The early success of the President's Emergency Plan for AIDS Relief (PEPFAR) in delivering antiretroviral medications in poor countries unmasked the reality that many lacked sufficient health workers to dispense the drugs effectively. The 2008 reauthorization of PEPFAR embraced this challenge and committed to supporting the education and training of thousands of new health workers. In 2010 the program, with financial support from the US National Institutes of Health and administrative support from the Health Resources and Services Administration, launched the Medical Education Partnership Initiative to fund thirteen African medical schools and a US university. The US university would serve as a coordinating center to improve the quantity, quality, and retention of the schools' graduates. The program was not limited to training in the delivery of services for patients with HIV/AIDS. Rather, it was based on the principle that investment in medical education and retention would lead to health system strengthening overall. Although results are limited at this stage, this article reviews the opportunities and challenges of the first year of this major transnational medical education initiative and considers directions for future efforts and reforms, national governmental roles, and the sustainability of the program over time.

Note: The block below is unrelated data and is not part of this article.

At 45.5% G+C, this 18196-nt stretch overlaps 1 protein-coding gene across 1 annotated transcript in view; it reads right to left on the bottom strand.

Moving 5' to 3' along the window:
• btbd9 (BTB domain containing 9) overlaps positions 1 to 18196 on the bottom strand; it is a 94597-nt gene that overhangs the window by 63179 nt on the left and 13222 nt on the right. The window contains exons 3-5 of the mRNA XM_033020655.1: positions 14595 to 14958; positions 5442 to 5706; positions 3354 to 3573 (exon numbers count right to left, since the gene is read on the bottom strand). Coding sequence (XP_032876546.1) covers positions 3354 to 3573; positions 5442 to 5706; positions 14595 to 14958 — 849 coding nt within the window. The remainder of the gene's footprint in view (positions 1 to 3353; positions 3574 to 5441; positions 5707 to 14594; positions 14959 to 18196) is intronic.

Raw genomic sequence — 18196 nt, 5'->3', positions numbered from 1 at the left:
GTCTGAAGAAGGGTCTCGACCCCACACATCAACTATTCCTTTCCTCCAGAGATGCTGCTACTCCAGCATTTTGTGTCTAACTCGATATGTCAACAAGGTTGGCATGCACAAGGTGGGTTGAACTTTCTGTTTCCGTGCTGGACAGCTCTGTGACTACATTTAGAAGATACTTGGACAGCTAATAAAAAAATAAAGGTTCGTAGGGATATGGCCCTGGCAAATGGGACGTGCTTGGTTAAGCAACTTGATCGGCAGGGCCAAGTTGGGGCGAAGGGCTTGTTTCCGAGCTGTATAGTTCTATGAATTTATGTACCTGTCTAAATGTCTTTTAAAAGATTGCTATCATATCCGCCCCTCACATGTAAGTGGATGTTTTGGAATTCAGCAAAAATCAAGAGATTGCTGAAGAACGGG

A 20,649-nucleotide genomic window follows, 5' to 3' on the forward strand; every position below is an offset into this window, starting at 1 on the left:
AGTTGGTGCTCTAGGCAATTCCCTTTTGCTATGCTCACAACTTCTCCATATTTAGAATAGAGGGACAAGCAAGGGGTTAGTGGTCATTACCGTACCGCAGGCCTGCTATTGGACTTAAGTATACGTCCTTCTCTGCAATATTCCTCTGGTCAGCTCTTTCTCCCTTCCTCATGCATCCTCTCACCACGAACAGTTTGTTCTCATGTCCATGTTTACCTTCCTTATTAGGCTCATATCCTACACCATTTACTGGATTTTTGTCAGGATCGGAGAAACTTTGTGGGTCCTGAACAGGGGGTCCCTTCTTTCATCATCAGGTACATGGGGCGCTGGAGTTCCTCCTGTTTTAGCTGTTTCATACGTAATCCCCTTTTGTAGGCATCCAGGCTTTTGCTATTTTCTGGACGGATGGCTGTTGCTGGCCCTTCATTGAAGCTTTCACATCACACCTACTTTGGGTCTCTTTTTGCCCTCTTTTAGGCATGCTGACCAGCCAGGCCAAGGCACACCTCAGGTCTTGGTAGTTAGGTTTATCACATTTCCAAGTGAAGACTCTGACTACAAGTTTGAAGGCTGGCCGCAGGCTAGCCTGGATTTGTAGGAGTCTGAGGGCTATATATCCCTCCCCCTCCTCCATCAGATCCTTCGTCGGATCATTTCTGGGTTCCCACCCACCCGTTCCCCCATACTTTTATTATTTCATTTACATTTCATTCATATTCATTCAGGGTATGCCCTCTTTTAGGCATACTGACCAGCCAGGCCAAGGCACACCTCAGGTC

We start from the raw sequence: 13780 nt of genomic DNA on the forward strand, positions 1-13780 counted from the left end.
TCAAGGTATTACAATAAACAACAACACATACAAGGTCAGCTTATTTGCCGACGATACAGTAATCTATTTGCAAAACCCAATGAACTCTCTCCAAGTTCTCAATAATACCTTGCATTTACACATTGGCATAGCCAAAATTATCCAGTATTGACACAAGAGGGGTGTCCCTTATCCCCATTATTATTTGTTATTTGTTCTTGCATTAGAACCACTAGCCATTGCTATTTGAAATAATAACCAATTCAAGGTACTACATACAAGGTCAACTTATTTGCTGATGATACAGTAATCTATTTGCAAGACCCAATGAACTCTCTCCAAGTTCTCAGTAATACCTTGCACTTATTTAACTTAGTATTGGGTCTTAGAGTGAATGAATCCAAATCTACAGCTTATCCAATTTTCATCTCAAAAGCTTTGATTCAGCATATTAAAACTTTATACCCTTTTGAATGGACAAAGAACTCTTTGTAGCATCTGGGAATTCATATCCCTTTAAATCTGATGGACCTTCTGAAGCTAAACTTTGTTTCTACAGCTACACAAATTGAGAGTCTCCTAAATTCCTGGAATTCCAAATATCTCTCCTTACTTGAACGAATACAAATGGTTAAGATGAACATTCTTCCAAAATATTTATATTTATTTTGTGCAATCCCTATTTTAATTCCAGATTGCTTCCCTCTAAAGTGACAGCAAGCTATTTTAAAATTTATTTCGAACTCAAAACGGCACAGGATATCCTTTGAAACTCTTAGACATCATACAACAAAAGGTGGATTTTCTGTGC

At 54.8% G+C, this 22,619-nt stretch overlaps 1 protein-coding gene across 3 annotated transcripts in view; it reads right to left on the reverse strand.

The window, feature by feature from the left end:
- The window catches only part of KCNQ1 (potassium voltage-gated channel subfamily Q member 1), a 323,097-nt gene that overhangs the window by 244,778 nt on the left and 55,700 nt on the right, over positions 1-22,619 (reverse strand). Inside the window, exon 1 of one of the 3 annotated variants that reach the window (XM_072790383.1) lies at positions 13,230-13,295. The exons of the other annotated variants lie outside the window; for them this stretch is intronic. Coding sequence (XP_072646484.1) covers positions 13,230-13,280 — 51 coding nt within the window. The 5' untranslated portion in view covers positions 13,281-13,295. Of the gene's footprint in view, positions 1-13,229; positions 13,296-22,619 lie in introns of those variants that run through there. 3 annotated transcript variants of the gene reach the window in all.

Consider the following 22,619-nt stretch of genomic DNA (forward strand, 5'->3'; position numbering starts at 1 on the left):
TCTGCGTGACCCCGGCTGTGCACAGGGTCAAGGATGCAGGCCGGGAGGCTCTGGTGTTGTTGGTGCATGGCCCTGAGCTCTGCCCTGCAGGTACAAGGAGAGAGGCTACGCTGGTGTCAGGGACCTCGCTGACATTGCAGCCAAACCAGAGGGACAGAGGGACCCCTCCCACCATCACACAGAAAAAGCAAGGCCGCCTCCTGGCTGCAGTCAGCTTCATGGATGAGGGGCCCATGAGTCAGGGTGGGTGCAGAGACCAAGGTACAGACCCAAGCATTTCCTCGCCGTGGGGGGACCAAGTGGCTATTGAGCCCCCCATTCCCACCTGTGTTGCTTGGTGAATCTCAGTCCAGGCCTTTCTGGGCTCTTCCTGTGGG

1. Baeten JM, Donnell D, Ndase P, Mugo NR, Campbell JD, Wangisi J, Tappero JW, Bukusi EA, Cohen CR, Katabira E, Ronald A, Tumwesigye E, Were E, Fife KH, Kiarie J, Farquhar C, John-Stewart G, Kakia A, Odoyo J, Mucunguzi A, Nakku-Joloba E, Twesigye R, Ngure K, Apaka C, Tamooh H, Gabona F, Mujugira A, Panteleeff D, Thomas KK, Kidoguchi L, Krows M, Revall J, Morrison S, Haugen H, Emmanuel-Ogier M, Ondrejcek L, Coombs RW, Frenkel L, Hendrix C, Bumpus NN, Bangsberg D, Haberer JE, Stevens WS, Lingappa JR, Celum C; Partners PrEP Study Team. Antiretroviral prophylaxis for HIV prevention in heterosexual men and women. N Engl J Med. 2012 Aug 2;367(5):399-410.